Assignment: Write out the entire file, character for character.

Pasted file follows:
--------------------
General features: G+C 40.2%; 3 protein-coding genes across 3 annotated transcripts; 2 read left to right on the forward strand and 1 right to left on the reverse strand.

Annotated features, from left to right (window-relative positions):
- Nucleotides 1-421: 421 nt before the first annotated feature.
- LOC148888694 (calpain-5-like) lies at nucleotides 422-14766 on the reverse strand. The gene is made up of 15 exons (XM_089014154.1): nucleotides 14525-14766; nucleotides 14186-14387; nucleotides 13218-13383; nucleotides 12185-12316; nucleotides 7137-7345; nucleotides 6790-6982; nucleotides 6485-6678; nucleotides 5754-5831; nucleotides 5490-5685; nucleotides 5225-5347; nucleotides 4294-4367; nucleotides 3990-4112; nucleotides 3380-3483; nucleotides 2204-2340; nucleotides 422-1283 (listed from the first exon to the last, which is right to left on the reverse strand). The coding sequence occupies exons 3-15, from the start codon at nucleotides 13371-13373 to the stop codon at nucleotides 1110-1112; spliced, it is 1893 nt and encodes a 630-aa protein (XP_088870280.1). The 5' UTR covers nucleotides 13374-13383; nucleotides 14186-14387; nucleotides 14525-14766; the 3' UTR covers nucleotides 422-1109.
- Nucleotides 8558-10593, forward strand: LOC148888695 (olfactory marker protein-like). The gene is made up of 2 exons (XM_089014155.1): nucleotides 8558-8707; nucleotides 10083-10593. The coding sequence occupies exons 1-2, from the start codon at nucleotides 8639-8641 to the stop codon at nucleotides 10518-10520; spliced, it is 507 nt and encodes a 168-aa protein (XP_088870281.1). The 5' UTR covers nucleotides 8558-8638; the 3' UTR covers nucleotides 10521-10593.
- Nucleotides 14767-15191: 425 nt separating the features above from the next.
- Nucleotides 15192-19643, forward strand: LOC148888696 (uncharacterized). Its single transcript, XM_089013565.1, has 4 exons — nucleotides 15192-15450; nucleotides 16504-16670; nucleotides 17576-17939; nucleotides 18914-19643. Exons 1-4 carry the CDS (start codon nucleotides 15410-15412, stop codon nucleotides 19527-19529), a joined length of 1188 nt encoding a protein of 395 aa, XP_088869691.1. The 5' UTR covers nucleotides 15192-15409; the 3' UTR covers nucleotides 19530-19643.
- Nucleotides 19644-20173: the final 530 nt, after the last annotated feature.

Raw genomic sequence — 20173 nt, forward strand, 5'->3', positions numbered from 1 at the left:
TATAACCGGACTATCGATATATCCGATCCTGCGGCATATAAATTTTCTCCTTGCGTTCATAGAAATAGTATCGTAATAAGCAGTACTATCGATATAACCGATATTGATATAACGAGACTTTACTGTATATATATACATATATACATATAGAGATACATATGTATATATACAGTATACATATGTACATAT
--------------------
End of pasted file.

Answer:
General features: G+C 40.2%; 3 protein-coding genes across 3 annotated transcripts; 2 read left to right on the forward strand and 1 right to left on the reverse strand.

Annotated features, from left to right (window-relative positions):
- Nucleotides 1-421: 421 nt before the first annotated feature.
- LOC148888694 (calpain-5-like) lies at nucleotides 422-14766 on the reverse strand. The gene is made up of 15 exons (XM_089014154.1): nucleotides 14525-14766; nucleotides 14186-14387; nucleotides 13218-13383; nucleotides 12185-12316; nucleotides 7137-7345; nucleotides 6790-6982; nucleotides 6485-6678; nucleotides 5754-5831; nucleotides 5490-5685; nucleotides 5225-5347; nucleotides 4294-4367; nucleotides 3990-4112; nucleotides 3380-3483; nucleotides 2204-2340; nucleotides 422-1283 (listed from the first exon to the last, which is right to left on the reverse strand). The coding sequence occupies exons 3-15, from the start codon at nucleotides 13371-13373 to the stop codon at nucleotides 1110-1112; spliced, it is 1893 nt and encodes a 630-aa protein (XP_088870280.1). The 5' UTR covers nucleotides 13374-13383; nucleotides 14186-14387; nucleotides 14525-14766; the 3' UTR covers nucleotides 422-1109.
- Nucleotides 8558-10593, forward strand: LOC148888695 (olfactory marker protein-like). The gene is made up of 2 exons (XM_089014155.1): nucleotides 8558-8707; nucleotides 10083-10593. The coding sequence occupies exons 1-2, from the start codon at nucleotides 8639-8641 to the stop codon at nucleotides 10518-10520; spliced, it is 507 nt and encodes a 168-aa protein (XP_088870281.1). The 5' UTR covers nucleotides 8558-8638; the 3' UTR covers nucleotides 10521-10593.
- Nucleotides 14767-15191: 425 nt separating the features above from the next.
- Nucleotides 15192-19643, forward strand: LOC148888696 (uncharacterized). Its single transcript, XM_089013565.1, has 4 exons — nucleotides 15192-15450; nucleotides 16504-16670; nucleotides 17576-17939; nucleotides 18914-19643. Exons 1-4 carry the CDS (start codon nucleotides 15410-15412, stop codon nucleotides 19527-19529), a joined length of 1188 nt encoding a protein of 395 aa, XP_088869691.1. The 5' UTR covers nucleotides 15192-15409; the 3' UTR covers nucleotides 19530-19643.
- Nucleotides 19644-20173: the final 530 nt, after the last annotated feature.

Raw genomic sequence — 20173 nt, forward strand, 5'->3', positions numbered from 1 at the left:
TATAACCGGACTATCGATATATCCGATCCTGCGGCATATAAATTTTCTCCTTGCGTTCATAGAAATAGTATCGTAATAAGCAGTACTATCGATATAACCGATATTGATATAACGAGACTTTACTGTATATATATACATATATACATATAGAGATACATATGTATATATACAGTATACATATGTACATAT